Tiago Simões, a recent Biological Sciences PhD graduate, knew Megachirella wachtleri was likely the oldest lizard fossil when he read the 20-year old article detailing its discovery.
However, it took almost 400 days of data collection in 17 countries, and several collaborations all over the world, to demonstrate this.
Simões, who recently published a Nature article detailing his findings, travelled extensively to study numerous fossils and test his hypothesis that Megachirella is the most ancient reptilian ancestor known. The fossils were carefully selected to cover as many reptilian groups as possible. The authors then studied their anatomical characters, such as features of their teeth and vertebrae, to understand the evolution of reptiles.
Megachirella was discovered in the Italian Alps two decades ago and was described as a close ancestor to lizards and snakes, known as squamates. Squamates comprise almost 10,000 currently living species, roughly twice as much as mammals, yet scientists know very little about their evolutionary history.
When it came to Megachirella, Simões and the eight other authors of the study looked at the bones in its wrist, skull, arm, and shoulders, with a novel technique in paleontology: high-resolution CT scanning.
CT scans are assembled from X-ray images taken at different angles. X-ray resolution relies on differences in radiation absorption. Bones, which have calcium that absorb large amounts of radiation compared to the surrounding soft tissue largely devoid of calcium, produce a high contrast on medical X-ray images. These specialized CT scans, however, can distinguish the calcium in fossils from the slightly different calcium found in the surrounding rocks.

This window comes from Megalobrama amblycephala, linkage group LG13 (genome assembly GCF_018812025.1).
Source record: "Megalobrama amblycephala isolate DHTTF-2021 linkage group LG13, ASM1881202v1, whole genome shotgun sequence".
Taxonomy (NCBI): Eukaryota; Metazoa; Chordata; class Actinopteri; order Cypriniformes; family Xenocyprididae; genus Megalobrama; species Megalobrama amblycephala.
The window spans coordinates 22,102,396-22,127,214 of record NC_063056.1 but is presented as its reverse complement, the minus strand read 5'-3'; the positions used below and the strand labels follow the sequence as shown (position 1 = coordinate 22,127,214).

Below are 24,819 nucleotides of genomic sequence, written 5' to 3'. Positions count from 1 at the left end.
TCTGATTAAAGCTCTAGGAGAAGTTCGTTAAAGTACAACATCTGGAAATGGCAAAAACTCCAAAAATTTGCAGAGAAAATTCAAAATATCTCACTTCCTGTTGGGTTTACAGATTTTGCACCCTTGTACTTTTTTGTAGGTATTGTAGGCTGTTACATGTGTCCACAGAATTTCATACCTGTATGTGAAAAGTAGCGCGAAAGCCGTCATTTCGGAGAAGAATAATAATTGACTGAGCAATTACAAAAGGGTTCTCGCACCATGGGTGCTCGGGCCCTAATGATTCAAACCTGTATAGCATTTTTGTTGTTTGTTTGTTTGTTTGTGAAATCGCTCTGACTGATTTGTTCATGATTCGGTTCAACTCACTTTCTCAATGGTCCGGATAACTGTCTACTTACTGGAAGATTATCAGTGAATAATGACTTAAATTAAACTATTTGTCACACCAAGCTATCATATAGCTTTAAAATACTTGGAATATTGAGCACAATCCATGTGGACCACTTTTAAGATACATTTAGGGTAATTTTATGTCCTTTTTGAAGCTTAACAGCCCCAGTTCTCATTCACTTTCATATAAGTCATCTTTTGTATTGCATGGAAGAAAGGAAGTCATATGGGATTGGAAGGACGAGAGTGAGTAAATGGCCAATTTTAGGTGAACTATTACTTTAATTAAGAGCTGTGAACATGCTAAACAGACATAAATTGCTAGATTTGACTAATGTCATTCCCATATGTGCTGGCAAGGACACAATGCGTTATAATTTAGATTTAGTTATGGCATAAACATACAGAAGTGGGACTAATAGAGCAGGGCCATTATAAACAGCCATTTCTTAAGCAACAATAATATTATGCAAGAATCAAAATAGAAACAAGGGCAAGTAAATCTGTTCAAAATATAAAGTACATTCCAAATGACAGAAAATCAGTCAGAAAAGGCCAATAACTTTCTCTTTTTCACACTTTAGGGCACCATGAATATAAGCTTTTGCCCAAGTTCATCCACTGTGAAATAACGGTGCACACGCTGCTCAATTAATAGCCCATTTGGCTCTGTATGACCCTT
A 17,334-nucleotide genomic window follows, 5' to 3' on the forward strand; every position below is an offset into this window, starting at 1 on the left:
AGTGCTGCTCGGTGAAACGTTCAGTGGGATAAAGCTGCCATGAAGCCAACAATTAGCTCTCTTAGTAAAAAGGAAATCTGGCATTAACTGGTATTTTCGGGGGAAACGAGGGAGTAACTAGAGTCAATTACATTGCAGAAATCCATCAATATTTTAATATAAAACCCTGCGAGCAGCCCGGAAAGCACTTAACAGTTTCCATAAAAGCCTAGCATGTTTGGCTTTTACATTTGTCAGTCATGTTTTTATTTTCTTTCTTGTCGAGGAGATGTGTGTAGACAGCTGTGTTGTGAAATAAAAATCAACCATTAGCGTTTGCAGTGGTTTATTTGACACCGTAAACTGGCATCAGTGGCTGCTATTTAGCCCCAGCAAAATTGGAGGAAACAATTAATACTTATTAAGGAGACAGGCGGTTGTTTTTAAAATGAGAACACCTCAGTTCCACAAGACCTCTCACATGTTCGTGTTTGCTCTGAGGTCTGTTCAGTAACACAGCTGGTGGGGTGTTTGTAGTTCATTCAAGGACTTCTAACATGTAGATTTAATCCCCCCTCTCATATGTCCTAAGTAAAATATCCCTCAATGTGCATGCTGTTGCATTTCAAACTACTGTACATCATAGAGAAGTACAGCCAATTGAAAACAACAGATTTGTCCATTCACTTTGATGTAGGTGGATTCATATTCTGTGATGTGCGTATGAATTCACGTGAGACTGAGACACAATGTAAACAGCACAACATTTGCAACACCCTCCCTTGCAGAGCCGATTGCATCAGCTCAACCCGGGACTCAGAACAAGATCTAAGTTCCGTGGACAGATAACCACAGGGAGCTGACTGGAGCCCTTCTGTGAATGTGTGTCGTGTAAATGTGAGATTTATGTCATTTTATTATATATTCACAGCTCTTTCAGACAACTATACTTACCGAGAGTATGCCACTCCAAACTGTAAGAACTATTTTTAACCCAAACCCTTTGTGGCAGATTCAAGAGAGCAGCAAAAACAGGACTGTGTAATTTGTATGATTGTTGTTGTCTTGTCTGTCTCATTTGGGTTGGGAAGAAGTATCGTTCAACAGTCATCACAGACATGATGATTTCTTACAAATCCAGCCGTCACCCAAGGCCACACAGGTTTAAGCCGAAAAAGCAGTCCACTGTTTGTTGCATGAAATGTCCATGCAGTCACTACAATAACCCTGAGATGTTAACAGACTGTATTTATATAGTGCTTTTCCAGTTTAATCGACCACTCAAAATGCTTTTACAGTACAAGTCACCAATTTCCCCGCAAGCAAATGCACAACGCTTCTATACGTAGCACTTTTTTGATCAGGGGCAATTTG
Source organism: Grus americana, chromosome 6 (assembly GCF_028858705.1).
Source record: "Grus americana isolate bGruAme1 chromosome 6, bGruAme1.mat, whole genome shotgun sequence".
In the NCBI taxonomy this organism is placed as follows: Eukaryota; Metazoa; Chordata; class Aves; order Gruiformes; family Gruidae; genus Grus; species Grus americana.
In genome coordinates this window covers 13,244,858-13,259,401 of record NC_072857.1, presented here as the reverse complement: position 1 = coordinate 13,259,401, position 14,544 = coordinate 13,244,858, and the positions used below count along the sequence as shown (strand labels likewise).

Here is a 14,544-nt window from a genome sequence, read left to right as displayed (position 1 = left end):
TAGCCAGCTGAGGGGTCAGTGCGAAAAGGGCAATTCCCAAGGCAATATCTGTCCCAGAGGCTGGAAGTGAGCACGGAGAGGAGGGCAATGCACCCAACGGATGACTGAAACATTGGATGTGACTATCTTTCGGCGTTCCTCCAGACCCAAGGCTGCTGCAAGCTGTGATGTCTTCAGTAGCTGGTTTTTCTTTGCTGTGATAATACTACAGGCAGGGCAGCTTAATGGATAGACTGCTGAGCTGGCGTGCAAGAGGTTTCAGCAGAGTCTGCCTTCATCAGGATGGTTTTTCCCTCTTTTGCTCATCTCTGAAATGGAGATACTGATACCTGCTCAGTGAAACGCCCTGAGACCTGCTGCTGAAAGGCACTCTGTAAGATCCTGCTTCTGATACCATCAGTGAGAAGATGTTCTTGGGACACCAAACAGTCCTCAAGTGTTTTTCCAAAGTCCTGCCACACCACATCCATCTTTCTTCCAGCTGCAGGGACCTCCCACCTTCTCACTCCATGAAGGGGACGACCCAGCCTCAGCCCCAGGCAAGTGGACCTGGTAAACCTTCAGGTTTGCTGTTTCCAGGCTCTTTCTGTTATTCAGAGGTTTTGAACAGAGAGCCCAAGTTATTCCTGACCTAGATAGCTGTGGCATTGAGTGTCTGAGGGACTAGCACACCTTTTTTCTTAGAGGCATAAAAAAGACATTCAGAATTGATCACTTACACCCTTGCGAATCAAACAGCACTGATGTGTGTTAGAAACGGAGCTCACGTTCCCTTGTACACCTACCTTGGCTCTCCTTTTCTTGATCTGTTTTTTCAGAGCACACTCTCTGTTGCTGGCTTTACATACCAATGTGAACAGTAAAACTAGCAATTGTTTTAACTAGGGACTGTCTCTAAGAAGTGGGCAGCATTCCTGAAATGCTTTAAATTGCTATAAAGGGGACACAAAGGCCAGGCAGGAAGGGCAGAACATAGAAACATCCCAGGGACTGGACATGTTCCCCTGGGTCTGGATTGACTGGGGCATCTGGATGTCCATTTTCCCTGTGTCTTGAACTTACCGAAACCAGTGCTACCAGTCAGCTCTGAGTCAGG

“[Using this technology,] we saw anatomical characters [in Megachirella] that you only see in lizards and snakes and not in any other group of reptiles either living or extinct,” Simões said. “[Megachirella] is one of those perfect transitional fossils in that it has some of those primitive features but also some features that characterize only lizards and snakes.”
Molecular data, which involves comparing genetic sequences from living species, was also used. The authors then combined the anatomical and molecular data to create the largest assembled reptilian evolutionary tree, which demonstrated Megachirella was the oldest ancestor.
The study also performed an analysis to estimate the time of origin of the ancestral species. What Simões and his team found was that reptilian ancestors existed before the Permian-Triassic extinction, the largest extinction event in history that killed roughly 70 per cent of land species and 90 per cent of aquatic species.
“Most paleontologists and zoologists thought all those major groups of reptiles had originated [after the Permian-Triassic extinction], so instead of the extinction paving the way for the origin of the lineages, it was actually the surviving lineages that eventually led to the large diversity of reptiles we see now,” Simões said.
Although squamate evolutionary studies are rare compared to mammalian studies, Simões believes a better understanding of squamates should be pursued.
“They’re so diverse, ecologically important, [and] they’re also cold-blooded and therefore far more susceptible to climate change, so understanding lizards and snakes is quite valuable to understanding the impact of climate change,” Simões said.